WASHINGTON — President Reagan declared Tuesday that he does not want the slumping dollar to fall further, a comment that helped brake the dollar's slide in currency markets but only briefly interrupted a day of falling stock prices on Wall Street.
"We're not doing anything to bring it down," Reagan told reporters at the start of a meeting with visiting Israeli President Chaim Herzog. "I don't look for a further decline, don't want a further decline from where it is right now."
Earlier, the White House moved to disavow a report in the New York Times that quoted unnamed officials as saying the Reagan Administration welcomed a continued weakening in the dollar.
Officials have made it clear since the Wall Street crash last month that they are opposed for now to propping up the dollar with higher interest rates out of fear that any such move runs the risk of causing a serious recession. The conflicting positions on the dollar reflect internal feuding within the Administration over what should happen next.
Treasury Secretary James A. Baker III, the Administration's chief economic policy-maker, still appears interested in attempting to stabilize the dollar at some future point.
Baker hopes that a package of measures to reduce the U.S. budget deficit, now being negotiated with Congress, will persuade West Germany to relax its tight fiscal and monetary policies, which would allow faster economic growth in Europe. That, in turn, would help alleviate the U.S. trade deficit by taking the pressure off the United States to buy the lion's share of the world's exports.
But some U.S. trade officials favor a lower dollar to reduce the U.S. trade deficit, by making U.S. goods relatively cheaper in world trade. And several free-market economists within the White House advocate no government interference in setting exchange rates because they are convinced that markets should set the value of currencies.
White House statements on Tuesday may have only added to the confusion, however. "We do want to avoid any significant downturn in the economy," said Reagan's spokesman Marlin Fitzwater, pointing to the current policy that any move to defend the dollar runs the risk of a recession. But he quickly added that "we are not seeking a lower level of the dollar."
Fitzwater acknowledged that he was skittish about making any comments on the dollar because "reporting of it always tends to be stronger than the purpose of policy in action. I would hope there has not been anxiety caused by any statements that have been made."
Fed's Actions Crucial
Over the longer run, though, what the White House says about the dollar is less important than the actual conduct of monetary policy by the Federal Reserve.
Analysts generally agree that the Fed has not gone overboard in actively trying to devalue the currency by flooding the world with too many dollars. They cited the relative stability of the dollar against gold and other sensitive commodities as evidence that the central bank so far has not been excessive in its efforts since Oct. 20, the day after the stock market crash, to supply enough cash to money markets to prevent a financial collapse.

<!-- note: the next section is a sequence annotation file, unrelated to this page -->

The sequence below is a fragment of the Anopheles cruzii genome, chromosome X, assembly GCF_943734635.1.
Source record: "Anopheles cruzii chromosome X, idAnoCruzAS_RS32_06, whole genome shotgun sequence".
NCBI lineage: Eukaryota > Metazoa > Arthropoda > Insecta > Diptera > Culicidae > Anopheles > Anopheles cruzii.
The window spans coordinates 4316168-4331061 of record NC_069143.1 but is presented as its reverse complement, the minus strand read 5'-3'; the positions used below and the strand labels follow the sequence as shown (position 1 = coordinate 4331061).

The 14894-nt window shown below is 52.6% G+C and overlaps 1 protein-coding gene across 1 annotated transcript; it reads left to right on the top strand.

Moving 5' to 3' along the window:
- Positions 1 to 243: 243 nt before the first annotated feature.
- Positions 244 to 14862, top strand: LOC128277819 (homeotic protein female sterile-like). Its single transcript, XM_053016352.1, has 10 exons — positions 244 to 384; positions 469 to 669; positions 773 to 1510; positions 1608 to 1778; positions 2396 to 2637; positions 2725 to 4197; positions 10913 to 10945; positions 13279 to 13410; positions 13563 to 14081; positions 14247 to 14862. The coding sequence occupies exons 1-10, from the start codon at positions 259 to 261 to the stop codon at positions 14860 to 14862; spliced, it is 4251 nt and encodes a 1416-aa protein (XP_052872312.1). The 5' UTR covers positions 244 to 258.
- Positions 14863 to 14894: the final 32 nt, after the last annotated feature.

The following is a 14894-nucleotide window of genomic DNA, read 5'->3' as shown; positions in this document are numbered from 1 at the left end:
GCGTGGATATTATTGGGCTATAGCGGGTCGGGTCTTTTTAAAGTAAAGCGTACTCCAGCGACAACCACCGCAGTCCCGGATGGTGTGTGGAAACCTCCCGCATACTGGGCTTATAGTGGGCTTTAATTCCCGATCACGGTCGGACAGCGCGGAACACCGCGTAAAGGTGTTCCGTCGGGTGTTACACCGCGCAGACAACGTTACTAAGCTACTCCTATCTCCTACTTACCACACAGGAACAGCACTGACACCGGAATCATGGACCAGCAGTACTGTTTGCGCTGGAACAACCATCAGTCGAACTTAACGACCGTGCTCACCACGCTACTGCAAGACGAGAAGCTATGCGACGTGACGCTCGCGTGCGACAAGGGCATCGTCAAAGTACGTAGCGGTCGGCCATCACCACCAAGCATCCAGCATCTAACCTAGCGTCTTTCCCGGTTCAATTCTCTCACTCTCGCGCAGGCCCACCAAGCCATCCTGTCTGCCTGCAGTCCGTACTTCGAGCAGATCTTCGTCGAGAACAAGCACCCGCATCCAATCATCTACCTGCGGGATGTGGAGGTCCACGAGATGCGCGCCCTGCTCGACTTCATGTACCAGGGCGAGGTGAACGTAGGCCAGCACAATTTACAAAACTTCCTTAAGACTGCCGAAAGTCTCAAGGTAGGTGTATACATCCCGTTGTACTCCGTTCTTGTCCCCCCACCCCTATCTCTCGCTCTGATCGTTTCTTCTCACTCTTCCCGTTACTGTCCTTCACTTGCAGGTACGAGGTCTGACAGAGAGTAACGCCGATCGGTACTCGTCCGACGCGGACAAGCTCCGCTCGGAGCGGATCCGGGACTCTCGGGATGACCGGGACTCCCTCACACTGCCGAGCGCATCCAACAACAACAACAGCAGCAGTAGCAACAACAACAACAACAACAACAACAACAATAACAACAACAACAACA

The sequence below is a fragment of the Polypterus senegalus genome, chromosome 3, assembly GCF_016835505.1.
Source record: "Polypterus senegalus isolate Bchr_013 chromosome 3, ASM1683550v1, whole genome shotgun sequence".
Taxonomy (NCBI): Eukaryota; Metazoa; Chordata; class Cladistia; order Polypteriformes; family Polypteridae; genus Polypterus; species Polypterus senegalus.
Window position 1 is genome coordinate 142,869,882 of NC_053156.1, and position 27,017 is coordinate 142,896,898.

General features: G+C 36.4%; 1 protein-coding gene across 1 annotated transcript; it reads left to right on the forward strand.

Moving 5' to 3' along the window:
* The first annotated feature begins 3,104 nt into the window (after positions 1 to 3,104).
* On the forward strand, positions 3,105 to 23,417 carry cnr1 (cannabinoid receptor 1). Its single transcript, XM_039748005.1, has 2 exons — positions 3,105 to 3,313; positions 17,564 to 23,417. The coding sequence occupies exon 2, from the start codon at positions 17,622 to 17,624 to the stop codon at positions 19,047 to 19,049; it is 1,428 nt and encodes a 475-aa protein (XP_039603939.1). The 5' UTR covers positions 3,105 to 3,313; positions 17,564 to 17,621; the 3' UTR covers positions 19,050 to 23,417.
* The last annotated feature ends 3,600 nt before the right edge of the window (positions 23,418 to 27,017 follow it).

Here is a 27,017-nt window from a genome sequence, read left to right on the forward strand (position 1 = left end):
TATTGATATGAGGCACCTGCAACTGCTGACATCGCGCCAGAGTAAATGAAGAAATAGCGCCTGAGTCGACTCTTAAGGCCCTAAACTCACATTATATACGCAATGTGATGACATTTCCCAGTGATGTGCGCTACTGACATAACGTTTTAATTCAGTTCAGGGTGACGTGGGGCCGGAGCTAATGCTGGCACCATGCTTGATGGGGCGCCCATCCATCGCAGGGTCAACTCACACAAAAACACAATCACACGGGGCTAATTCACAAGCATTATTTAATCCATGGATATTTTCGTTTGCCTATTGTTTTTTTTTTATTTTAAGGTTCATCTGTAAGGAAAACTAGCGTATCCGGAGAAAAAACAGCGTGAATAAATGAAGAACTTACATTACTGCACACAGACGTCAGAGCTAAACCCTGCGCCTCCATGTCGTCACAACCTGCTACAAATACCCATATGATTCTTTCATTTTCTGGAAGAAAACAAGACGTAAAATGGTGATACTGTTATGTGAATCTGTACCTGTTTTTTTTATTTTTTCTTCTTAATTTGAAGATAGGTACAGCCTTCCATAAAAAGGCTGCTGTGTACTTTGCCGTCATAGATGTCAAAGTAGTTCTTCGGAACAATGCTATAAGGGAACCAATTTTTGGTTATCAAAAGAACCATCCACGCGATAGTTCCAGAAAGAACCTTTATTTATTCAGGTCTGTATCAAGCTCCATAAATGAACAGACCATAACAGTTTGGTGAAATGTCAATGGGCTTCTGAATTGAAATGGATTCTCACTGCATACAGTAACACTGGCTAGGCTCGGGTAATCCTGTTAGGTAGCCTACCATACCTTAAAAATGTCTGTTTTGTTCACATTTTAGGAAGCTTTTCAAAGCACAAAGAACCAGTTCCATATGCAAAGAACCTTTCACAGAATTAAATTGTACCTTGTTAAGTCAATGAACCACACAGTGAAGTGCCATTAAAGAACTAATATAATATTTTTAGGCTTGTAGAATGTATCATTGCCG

"The Fed has not been pumping as much liquidity into the system as many believe," said Larry Kudlow, chief economist at Bear Stearns, a New York investment firm. "I don't expect the dollar to crash because the Fed has supplied only a small degree of stimulus."
Many economists are convinced the dollar must continue to fall against other major currencies anyway as a means of narrowing the nation's chronically high trade deficit.
Others argue that the dollar is already low enough to allow U.S.-based producers to compete successfully in the years ahead. Driving the dollar down further, they contend, would require the Fed to print so much money that it would produce sharply higher inflation down the road.
For the moment, the dollar is likely to continue to weaken because policy-makers have no choice in the wake of the Wall Street debacle but to concentrate on fighting the danger of a recession. That means easing the reins of monetary policy, which severely restricts the ability of the government to defend the dollar.
'Delighted' at Fall
"There is no question that the Administration is delighted to see the dollar down, even if they don't want to drive it sharply down a lot more," said Stephen Axilrod, vice chairman of Nikko Securities in New York and the former top Fed staff member for monetary policy.
"What the Fed has done is fairly astute: It has signaled that it is not going to tighten up to prevent the dollar from falling, but they also have tried not to fuel the decline further by lowering the discount rate," he said. The discount rate is the interest rate, now 6%, that the Fed charges financial institutions.
Currency traders are nervously waiting for the release of September's trade figures, which will be disclosed by the Commerce Department on Thursday.